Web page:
From the second-floor window of my office, facing west and shaded in the fall afternoon by a line of tall elms, I look down idly through Venetian blinds at the students below. They cluster in small groups and walk back and forth on the grassy hillocks hemmed in by the campus theater across the lawn and, to the right, the new music building.
The campus has expanded quite a bit during the 27 years I’ve been teaching here. My office is in O’Connor Hall, a three-story classroom building flanking the mission church at the center of campus — or a 1926 replica of the original mission, at any rate. In fact, O’Connor Hall, with a cornerstone dated 1912, is fourteen years older than the mission church.
O’Connor has heavy walls, wide staircases, an arched colonnade on one side, and a high passageway through its middle, rounded at the ceiling, with gray marble sides and strips of chiseled leaf. In the rainy season, the translucent thick-glass tiles on the raised porch behind the colonnade can be slippery.
The newer buildings — despite their adobe tile roofs to match the California mission decor — are less weighty, more spare, more functional, vaguely brittle in design and construction. The main library, built in 1964 during the first years of the school’s physical expansion, is already scheduled for demolition. It will be replaced by a bigger and much uglier state-of-the-art “Media Facilities Complex,” or words to that effect; it will not be called a library.
Do students ever change? It’s Monday afternoon, late in September, the first day of class. I have four classes this quarter, and I’ve gone through the introductory routines with each. Looking out my office window, I see three or four students of mine from past years, and I think I recognize a few of my new students. I don’t know the names yet, but I seem to know the new students. I already know, on sight, which ones are going to be dependable and which will be the flakes. “You can tell on the first day!” an old colleague, now retired, once told me. “It’s uncanny — you can see it in the whites of their eyes!”
In a few weeks I’ll have their personal stories, from essays or class discussions, or indirectly from their behavior. In some ways there’s a widening gulf between them and me. Two of my own children are older than my current students. I was born during the Roosevelt administration and World War II; my new students were born during the Reagan administration and the last years of the Cold War.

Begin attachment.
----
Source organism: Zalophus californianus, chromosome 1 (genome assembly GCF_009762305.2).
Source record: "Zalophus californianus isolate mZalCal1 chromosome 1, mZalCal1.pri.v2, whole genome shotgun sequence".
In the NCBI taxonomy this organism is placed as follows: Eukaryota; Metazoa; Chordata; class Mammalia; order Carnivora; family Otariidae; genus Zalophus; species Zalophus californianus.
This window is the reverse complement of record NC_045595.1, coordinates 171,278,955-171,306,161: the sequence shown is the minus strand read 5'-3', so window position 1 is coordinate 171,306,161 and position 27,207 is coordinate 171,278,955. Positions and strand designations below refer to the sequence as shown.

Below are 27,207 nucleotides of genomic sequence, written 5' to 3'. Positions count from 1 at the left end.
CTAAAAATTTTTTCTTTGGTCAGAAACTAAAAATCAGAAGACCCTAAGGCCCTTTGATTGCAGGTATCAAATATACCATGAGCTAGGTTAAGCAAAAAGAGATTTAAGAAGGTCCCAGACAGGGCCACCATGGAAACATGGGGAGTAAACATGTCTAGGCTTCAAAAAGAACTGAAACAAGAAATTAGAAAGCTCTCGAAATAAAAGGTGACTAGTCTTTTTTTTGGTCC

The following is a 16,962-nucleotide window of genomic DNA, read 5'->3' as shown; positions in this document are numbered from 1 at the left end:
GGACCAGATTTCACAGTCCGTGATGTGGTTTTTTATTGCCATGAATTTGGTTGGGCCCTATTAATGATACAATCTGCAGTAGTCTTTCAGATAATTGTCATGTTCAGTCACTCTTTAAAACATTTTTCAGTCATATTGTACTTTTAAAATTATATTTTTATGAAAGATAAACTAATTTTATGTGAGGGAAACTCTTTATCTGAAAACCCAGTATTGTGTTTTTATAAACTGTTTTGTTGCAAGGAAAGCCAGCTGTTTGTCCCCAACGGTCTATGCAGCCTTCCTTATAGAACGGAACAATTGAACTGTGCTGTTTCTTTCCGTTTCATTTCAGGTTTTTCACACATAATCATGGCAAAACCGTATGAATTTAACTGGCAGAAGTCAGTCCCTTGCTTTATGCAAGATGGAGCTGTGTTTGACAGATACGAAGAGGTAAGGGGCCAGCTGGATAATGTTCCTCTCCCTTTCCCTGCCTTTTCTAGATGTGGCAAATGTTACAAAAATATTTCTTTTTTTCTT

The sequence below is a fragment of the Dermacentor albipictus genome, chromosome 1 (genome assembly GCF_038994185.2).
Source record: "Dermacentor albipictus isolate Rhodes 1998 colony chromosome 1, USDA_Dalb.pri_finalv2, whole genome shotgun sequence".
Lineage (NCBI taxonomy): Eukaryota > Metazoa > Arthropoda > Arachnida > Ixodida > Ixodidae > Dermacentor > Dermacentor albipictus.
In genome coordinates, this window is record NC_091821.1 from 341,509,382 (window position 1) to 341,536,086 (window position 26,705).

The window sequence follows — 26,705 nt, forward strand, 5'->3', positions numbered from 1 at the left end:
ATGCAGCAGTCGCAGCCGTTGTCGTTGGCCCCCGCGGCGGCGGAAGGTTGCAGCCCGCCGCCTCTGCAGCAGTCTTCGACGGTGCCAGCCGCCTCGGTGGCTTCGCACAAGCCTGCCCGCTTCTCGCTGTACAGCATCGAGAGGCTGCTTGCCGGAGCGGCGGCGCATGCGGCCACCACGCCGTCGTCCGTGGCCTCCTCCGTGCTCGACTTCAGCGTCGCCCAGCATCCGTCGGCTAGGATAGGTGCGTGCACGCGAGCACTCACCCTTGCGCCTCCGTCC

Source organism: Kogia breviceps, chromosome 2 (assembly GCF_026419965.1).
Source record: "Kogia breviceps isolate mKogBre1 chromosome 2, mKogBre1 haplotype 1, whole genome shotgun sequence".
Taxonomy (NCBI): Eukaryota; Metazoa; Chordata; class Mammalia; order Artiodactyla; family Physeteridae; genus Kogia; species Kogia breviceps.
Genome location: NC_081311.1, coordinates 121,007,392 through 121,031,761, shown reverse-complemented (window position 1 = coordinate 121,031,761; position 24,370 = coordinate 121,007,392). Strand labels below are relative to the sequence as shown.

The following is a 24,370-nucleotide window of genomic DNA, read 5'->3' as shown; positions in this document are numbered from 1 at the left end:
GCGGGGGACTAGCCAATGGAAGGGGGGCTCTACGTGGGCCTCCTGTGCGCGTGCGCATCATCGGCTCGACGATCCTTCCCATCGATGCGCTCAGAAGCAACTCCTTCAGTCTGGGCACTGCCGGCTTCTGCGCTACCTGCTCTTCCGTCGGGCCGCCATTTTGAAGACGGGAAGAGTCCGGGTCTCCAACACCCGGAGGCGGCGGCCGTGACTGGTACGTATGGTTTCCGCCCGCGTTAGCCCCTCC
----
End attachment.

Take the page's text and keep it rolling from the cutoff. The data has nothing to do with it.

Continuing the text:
If they are as knowledgeable as last year’s students, they will not be able to date Franklin Roosevelt’s presidency or World War II accurately within three decades, and they won’t know what the Cold War was about. They will be familiar with Mel Gibson, Jodie Foster, Matthew Broderick, and Russell Crowe; but James Stewart, Claire Bloom, Orson Welles, and Henry Fonda are names they won’t know, much less Walker Percy or even J.D. Salinger.
Yet, aside from the incorrigibly opportunistic among them, they will be immune as well to the blandishments of political correctness, prompting the aging progressives on campus to fault them for “apathy.” Many of them will be unable to date the Civil War within the right century, but most will be equally indifferent to the daily status of each week’s left-wing cause célèbre.
They will appear to be casual relativists, even without the propaganda of multiculturalism. Those who espouse any traditional religious faith at all will seem taken with a kind of Christianity Lite — “social justice” of a narrowly prescribed character and self-congratulatory execution, nestled in warm glows of nonjudgmentalism, without the Cross or even the Resurrection. What else? I teach at a university historically Catholic gone secular, and these are my students.
On the other hand, I can’t say they’re so different, really, even from me. We’ll be reading Homer and Aeschylus, snippets of Plato and Aristotle, Sophocles and Euripides and Virgil and (by my reckoning) key chunks of Scripture and St. Augustine. Within weeks they’ll be startling me with insights I never thought of, and startling themselves, apparently, with how judgmental they needfully are.
I’ll be responding to their writing with a ferocity they’re not used to (and with much exasperation, but that part’s a secret) — and they’ll come back, most of them, with real effort and, some of them, with surprising elegance. By the fifth or sixth week, the females won’t be chewing gum in class or slurping cokes, and the males will walk into class with the bills of their baseball caps properly turned forward, doffing the caps after they sit down.
What is there about reading the classics and sweating nickels over the choice of words in an essay? The effort seems to bring out latent good manners in young people. I never raise the topic in class; the change just happens.
Among the freshmen, a fair number will have the right mix of curiosity and aggressive docility to become Classics majors, but very few will also be sufficiently at loose ends about “career goals” to put up with learning Greek and Latin; most of the talent needed for a major in Classics will already be claimed by Computer Engineering, or Finance, or Biology on the pre-med track.
I get into this reverie once a year now, looking out my office window at the passing students in the afternoon of the first class day. I was pushing 40 when they were born; by the time they reach my age, I will have been dead, no doubt, for some twenty years. What kind of world will they inhabit? What kind of company will they be for my own children?